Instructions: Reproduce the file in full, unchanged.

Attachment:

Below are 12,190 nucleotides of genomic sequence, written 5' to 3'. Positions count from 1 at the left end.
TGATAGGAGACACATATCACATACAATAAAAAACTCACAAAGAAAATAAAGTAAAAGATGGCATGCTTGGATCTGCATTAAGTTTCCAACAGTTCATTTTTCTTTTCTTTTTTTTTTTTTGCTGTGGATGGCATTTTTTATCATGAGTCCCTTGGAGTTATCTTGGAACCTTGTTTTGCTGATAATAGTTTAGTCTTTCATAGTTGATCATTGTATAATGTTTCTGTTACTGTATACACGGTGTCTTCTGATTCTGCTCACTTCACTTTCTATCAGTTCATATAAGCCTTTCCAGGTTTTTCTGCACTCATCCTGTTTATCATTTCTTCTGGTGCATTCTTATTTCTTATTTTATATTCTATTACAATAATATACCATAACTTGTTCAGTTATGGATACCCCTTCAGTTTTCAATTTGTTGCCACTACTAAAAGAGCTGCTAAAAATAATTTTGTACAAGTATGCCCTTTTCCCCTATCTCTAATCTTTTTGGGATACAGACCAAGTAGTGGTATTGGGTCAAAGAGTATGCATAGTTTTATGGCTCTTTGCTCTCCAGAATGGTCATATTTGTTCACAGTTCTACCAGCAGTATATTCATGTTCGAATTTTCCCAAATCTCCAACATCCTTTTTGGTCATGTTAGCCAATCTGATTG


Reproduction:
Below are 12,190 nucleotides of genomic sequence, written 5' to 3'. Positions count from 1 at the left end.
TGATAGGAGACACATATCACATACAATAAAAAACTCACAAAGAAAATAAAGTAAAAGATGGCATGCTTGGATCTGCATTAAGTTTCCAACAGTTCATTTTTCTTTTCTTTTTTTTTTTTTGCTGTGGATGGCATTTTTTATCATGAGTCCCTTGGAGTTATCTTGGAACCTTGTTTTGCTGATAATAGTTTAGTCTTTCATAGTTGATCATTGTATAATGTTTCTGTTACTGTATACACGGTGTCTTCTGATTCTGCTCACTTCACTTTCTATCAGTTCATATAAGCCTTTCCAGGTTTTTCTGCACTCATCCTGTTTATCATTTCTTCTGGTGCATTCTTATTTCTTATTTTATATTCTATTACAATAATATACCATAACTTGTTCAGTTATGGATACCCCTTCAGTTTTCAATTTGTTGCCACTACTAAAAGAGCTGCTAAAAATAATTTTGTACAAGTATGCCCTTTTCCCCTATCTCTAATCTTTTTGGGATACAGACCAAGTAGTGGTATTGGGTCAAAGAGTATGCATAGTTTTATGGCTCTTTGCTCTCCAGAATGGTCATATTTGTTCACAGTTCTACCAGCAGTATATTCATGTTCGAATTTTCCCAAATCTCCAACATCCTTTTTGGTCATGTTAGCCAATCTGATTG